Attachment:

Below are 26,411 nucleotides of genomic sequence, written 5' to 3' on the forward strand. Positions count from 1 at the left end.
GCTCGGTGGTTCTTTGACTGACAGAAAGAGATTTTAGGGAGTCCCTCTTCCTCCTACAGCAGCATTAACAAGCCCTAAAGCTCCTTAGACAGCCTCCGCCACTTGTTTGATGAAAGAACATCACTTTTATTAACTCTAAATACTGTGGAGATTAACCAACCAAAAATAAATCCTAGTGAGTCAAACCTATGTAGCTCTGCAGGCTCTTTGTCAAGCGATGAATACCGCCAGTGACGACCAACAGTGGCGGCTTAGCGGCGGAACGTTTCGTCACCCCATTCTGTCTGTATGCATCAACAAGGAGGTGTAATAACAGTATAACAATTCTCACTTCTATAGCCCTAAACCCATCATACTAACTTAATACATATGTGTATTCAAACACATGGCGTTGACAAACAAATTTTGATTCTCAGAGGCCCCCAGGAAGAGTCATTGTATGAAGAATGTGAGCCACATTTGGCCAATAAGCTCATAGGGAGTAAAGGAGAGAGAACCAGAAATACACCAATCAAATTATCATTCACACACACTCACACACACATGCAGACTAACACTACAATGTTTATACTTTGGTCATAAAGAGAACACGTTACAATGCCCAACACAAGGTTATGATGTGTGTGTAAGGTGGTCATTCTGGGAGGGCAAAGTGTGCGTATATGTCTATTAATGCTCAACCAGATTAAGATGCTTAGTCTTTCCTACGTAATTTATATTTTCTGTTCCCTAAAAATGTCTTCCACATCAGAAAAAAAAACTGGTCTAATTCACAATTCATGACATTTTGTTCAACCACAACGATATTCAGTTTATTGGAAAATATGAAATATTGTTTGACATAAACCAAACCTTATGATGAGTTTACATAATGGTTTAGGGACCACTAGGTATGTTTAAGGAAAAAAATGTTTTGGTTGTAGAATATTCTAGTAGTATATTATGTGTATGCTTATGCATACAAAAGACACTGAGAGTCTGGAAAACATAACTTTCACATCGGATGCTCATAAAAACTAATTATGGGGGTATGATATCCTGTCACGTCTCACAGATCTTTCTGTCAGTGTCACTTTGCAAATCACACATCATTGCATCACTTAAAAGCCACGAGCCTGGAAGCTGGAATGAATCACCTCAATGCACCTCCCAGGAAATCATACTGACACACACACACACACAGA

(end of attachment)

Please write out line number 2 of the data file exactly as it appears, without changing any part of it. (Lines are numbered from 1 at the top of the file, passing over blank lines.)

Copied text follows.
GCTCGGTGGTTCTTTGACTGACAGAAAGAGATTTTAGGGAGTCCCTCTTCCTCCTACAGCAGCATTAACAAGCCCTAAAGCTCCTTAGACAGCCTCCGCCACTTGTTTGATGAAAGAACATCACTTTTATTAACTCTAAATACTGTGGAGATTAACCAACCAAAAATAAATCCTAGTGAGTCAAACCTATGTAGCTCTGCAGGCTCTTTGTCAAGCGATGAATACCGCCAGTGACGACCAACAGTGGCGGCTTAGCGGCGGAACGTTTCGTCACCCCATTCTGTCTGTATGCATCAACAAGGAGGTGTAATAACAGTATAACAATTCTCACTTCTATAGCCCTAAACCCATCATACTAACTTAATACATATGTGTATTCAAACACATGGCGTTGACAAACAAATTTTGATTCTCAGAGGCCCCCAGGAAGAGTCATTGTATGAAGAATGTGAGCCACATTTGGCCAATAAGCTCATAGGGAGTAAAGGAGAGAGAACCAGAAATACACCAATCAAATTATCATTCACACACACTCACACACACATGCAGACTAACACTACAATGTTTATACTTTGGTCATAAAGAGAACACGTTACAATGCCCAACACAAGGTTATGATGTGTGTGTAAGGTGGTCATTCTGGGAGGGCAAAGTGTGCGTATATGTCTATTAATGCTCAACCAGATTAAGATGCTTAGTCTTTCCTACGTAATTTATATTTTCTGTTCCCTAAAAATGTCTTCCACATCAGAAAAAAAAACTGGTCTAATTCACAATTCATGACATTTTGTTCAACCACAACGATATTCAGTTTATTGGAAAATATGAAATATTGTTTGACATAAACCAAACCTTATGATGAGTTTACATAATGGTTTAGGGACCACTAGGTATGTTTAAGGAAAAAAATGTTTTGGTTGTAGAATATTCTAGTAGTATATTATGTGTATGCTTATGCATACAAAAGACACTGAGAGTCTGGAAAACATAACTTTCACATCGGATGCTCATAAAAACTAATTATGGGGGTATGATATCCTGTCACGTCTCACAGATCTTTCTGTCAGTGTCACTTTGCAAATCACACATCATTGCATCACTTAAAAGCCACGAGCCTGGAAGCTGGAATGAATCACCTCAATGCACCTCCCAGGAAATCATACTGACACACACACACACACAGA